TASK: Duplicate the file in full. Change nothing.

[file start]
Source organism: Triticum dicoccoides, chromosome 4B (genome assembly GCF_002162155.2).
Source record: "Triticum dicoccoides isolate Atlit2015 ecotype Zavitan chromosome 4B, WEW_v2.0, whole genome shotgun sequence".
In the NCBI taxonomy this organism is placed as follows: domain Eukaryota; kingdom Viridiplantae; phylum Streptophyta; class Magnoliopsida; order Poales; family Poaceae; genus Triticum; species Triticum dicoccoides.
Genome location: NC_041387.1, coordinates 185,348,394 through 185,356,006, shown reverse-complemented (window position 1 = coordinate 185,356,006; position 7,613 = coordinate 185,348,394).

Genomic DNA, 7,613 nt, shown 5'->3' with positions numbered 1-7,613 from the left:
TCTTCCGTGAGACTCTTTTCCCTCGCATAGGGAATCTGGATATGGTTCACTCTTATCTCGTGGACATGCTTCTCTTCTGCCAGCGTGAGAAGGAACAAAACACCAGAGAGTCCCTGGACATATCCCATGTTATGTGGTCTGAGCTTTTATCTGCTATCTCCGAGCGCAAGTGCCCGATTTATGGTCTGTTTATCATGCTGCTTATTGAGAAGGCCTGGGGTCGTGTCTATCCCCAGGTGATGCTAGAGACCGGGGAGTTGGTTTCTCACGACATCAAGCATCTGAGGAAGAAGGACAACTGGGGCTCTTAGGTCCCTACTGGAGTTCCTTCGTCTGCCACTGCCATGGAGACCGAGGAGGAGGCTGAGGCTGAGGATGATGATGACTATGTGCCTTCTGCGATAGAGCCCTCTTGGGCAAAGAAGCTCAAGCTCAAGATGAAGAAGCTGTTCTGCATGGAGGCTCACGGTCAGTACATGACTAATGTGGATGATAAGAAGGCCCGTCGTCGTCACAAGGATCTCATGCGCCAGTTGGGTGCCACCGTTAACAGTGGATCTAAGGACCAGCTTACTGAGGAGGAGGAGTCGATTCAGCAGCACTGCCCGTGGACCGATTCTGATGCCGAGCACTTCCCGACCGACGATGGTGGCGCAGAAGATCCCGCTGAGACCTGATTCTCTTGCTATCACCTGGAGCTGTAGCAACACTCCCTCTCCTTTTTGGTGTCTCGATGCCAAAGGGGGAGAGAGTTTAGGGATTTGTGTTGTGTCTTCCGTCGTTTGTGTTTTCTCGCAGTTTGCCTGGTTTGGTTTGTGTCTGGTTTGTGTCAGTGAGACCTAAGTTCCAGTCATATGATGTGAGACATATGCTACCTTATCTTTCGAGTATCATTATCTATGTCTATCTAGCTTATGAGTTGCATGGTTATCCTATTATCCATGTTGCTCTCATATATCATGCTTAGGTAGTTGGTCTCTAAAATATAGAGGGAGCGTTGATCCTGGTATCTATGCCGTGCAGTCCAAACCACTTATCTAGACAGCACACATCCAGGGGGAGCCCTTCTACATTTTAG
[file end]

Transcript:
Source organism: Triticum dicoccoides, chromosome 4B (genome assembly GCF_002162155.2).
Source record: "Triticum dicoccoides isolate Atlit2015 ecotype Zavitan chromosome 4B, WEW_v2.0, whole genome shotgun sequence".
In the NCBI taxonomy this organism is placed as follows: domain Eukaryota; kingdom Viridiplantae; phylum Streptophyta; class Magnoliopsida; order Poales; family Poaceae; genus Triticum; species Triticum dicoccoides.
Genome location: NC_041387.1, coordinates 185,348,394 through 185,356,006, shown reverse-complemented (window position 1 = coordinate 185,356,006; position 7,613 = coordinate 185,348,394).

Genomic DNA, 7,613 nt, shown 5'->3' with positions numbered 1-7,613 from the left:
TCTTCCGTGAGACTCTTTTCCCTCGCATAGGGAATCTGGATATGGTTCACTCTTATCTCGTGGACATGCTTCTCTTCTGCCAGCGTGAGAAGGAACAAAACACCAGAGAGTCCCTGGACATATCCCATGTTATGTGGTCTGAGCTTTTATCTGCTATCTCCGAGCGCAAGTGCCCGATTTATGGTCTGTTTATCATGCTGCTTATTGAGAAGGCCTGGGGTCGTGTCTATCCCCAGGTGATGCTAGAGACCGGGGAGTTGGTTTCTCACGACATCAAGCATCTGAGGAAGAAGGACAACTGGGGCTCTTAGGTCCCTACTGGAGTTCCTTCGTCTGCCACTGCCATGGAGACCGAGGAGGAGGCTGAGGCTGAGGATGATGATGACTATGTGCCTTCTGCGATAGAGCCCTCTTGGGCAAAGAAGCTCAAGCTCAAGATGAAGAAGCTGTTCTGCATGGAGGCTCACGGTCAGTACATGACTAATGTGGATGATAAGAAGGCCCGTCGTCGTCACAAGGATCTCATGCGCCAGTTGGGTGCCACCGTTAACAGTGGATCTAAGGACCAGCTTACTGAGGAGGAGGAGTCGATTCAGCAGCACTGCCCGTGGACCGATTCTGATGCCGAGCACTTCCCGACCGACGATGGTGGCGCAGAAGATCCCGCTGAGACCTGATTCTCTTGCTATCACCTGGAGCTGTAGCAACACTCCCTCTCCTTTTTGGTGTCTCGATGCCAAAGGGGGAGAGAGTTTAGGGATTTGTGTTGTGTCTTCCGTCGTTTGTGTTTTCTCGCAGTTTGCCTGGTTTGGTTTGTGTCTGGTTTGTGTCAGTGAGACCTAAGTTCCAGTCATATGATGTGAGACATATGCTACCTTATCTTTCGAGTATCATTATCTATGTCTATCTAGCTTATGAGTTGCATGGTTATCCTATTATCCATGTTGCTCTCATATATCATGCTTAGGTAGTTGGTCTCTAAAATATAGAGGGAGCGTTGATCCTGGTATCTATGCCGTGCAGTCCAAACCACTTATCTAGACAGCACACATCCAGGGGGAGCCCTTCTACATTTTAG